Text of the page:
Dr Walker-Smith said it was much more likely for someone to suffer bites on a smaller scale and have only minor irritation....

References

  1. ^ Sam Kanizay's injuries (www.bbc.co.uk)

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£1.3m plan to create 10,000 new NHS dental places

Dentist at workImage copyright PA Image caption The money will go towards dentistry in south east Wales

Ten thousand new NHS dental places will be created with a £1.3m investment, the Welsh Government has said.

Health Secretary Vaughan Gething said it came as part of wider funding to improve NHS dental services in Wales.

Cardiff and Vale health board will receive £450,000 and Aneurin Bevan £300,000 to help meet "a growing need".

The British Dental Association (BDA) called it "creative accounting" and said this was a quarter of £6.6m taken out of the dental budget in 2016.

The BDA said this cash was taken out "as a result of NHS dentists not hitting the tough targets set by government in their contracts" and not reinvesting in dental services.

When asked whether cash had been taken out of dental services, Mr Gething said there would "never be a time when resources would be perfect" and there was an ongoing conversation about contract reform in the NHS.

Image caption Vaughan Gething said talks were ongoing about reforming contracts for NHS dental work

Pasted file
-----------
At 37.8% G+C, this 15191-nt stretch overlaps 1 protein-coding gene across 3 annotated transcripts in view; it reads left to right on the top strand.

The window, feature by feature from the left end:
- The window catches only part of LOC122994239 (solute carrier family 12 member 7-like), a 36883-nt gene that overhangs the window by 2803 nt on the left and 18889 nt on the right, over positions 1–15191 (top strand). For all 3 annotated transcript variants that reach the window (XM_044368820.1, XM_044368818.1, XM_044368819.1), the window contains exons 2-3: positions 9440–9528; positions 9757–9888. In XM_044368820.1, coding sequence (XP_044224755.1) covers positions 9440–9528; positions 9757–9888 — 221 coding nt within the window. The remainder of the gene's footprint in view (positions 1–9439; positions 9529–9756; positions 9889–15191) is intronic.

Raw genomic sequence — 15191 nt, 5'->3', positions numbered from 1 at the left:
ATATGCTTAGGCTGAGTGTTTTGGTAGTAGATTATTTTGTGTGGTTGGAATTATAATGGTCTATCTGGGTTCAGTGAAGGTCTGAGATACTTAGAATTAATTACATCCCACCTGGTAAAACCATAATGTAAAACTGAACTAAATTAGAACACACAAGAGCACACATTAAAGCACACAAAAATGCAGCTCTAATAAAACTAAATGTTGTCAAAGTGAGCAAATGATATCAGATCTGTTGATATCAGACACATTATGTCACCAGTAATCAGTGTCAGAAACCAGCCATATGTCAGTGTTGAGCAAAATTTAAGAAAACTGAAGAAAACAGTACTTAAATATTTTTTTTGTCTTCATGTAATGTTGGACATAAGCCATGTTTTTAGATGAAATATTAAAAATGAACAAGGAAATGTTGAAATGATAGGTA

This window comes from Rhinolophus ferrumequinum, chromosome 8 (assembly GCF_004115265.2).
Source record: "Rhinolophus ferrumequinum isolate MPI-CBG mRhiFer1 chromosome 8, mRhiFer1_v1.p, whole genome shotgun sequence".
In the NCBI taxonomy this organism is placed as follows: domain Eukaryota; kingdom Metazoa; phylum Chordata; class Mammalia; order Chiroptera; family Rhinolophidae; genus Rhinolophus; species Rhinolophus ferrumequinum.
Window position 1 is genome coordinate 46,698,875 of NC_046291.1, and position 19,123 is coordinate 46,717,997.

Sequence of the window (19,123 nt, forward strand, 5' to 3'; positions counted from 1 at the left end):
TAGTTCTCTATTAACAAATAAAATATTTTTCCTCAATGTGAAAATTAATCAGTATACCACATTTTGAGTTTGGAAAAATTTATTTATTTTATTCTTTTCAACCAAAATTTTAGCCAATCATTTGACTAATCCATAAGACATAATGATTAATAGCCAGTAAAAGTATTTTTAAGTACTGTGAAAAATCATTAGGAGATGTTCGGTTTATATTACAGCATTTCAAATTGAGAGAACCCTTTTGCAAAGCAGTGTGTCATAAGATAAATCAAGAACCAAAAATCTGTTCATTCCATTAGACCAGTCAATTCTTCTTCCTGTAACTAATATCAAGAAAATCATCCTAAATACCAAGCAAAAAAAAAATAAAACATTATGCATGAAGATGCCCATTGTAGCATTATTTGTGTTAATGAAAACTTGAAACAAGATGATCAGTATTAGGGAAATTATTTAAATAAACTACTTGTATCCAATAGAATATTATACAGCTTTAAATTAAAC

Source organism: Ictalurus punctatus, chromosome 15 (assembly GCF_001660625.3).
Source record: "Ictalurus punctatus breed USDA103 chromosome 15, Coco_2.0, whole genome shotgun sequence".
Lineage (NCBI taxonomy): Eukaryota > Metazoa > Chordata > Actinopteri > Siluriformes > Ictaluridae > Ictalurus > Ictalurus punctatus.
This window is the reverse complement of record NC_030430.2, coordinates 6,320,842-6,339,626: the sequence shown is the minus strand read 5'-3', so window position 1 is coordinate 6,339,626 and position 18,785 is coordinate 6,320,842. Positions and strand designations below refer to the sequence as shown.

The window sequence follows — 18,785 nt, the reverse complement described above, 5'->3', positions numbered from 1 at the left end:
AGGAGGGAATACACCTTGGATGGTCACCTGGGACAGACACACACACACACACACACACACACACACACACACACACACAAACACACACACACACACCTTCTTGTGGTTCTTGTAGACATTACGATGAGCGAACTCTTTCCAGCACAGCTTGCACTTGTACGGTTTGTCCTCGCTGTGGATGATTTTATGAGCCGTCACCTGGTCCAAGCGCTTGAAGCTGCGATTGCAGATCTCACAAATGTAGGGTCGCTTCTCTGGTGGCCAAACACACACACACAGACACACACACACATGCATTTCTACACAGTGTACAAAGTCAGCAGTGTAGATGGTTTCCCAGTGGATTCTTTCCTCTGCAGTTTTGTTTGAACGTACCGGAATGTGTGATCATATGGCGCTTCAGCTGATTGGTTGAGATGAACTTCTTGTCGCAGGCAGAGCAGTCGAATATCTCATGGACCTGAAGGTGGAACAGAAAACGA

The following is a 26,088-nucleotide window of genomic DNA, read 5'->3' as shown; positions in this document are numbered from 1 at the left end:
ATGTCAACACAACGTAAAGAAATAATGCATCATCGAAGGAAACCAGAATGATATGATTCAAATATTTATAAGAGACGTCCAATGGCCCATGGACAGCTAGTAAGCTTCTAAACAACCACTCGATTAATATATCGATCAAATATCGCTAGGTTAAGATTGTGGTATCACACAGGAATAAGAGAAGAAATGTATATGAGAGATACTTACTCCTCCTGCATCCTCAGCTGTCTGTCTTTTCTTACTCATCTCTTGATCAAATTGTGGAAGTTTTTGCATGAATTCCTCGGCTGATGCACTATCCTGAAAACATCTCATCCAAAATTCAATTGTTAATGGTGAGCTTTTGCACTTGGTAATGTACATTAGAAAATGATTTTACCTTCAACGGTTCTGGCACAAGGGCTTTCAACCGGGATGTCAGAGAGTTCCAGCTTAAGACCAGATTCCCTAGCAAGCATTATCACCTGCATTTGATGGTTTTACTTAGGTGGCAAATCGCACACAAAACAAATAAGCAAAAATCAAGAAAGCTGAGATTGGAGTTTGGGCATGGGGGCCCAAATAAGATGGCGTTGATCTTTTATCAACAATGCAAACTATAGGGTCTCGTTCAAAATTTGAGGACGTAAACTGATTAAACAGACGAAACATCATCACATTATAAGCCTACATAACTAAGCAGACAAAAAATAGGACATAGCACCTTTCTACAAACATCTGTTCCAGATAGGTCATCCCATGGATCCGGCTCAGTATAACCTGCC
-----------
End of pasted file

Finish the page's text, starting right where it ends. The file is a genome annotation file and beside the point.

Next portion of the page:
Katrina Clarke, chairwoman of the BDA's Welsh general dental practice committee, said:"Year in, year out money allocated to NHS dentistry has been used to balance the Welsh Government's books.

"Creative accounting does not constitute new investment.The best thing the Welsh Government could do is commit to ensure all money set aside for dentistry is actually spent on improving the oral health of children and adults in Wales."

The Welsh Government said money would also go into strengthening specialist children's dentistry and new specialists would work with general dental teams to improve children's preventive care and treatment.

Mr Gething said:"This will improve access to NHS dental services for people in some of the most deprived areas of Wales.

"We're also investing in new specialist paediatric dentistry to ensure the needs of the most vulnerable children are met."

A report out earlier this year said the proportion of five-year-olds with tooth decay[1] in Wales had continued to fall.

The Public Health Wales dental survey showed those from the most-deprived backgrounds had the biggest reduction over the past decade....

Read more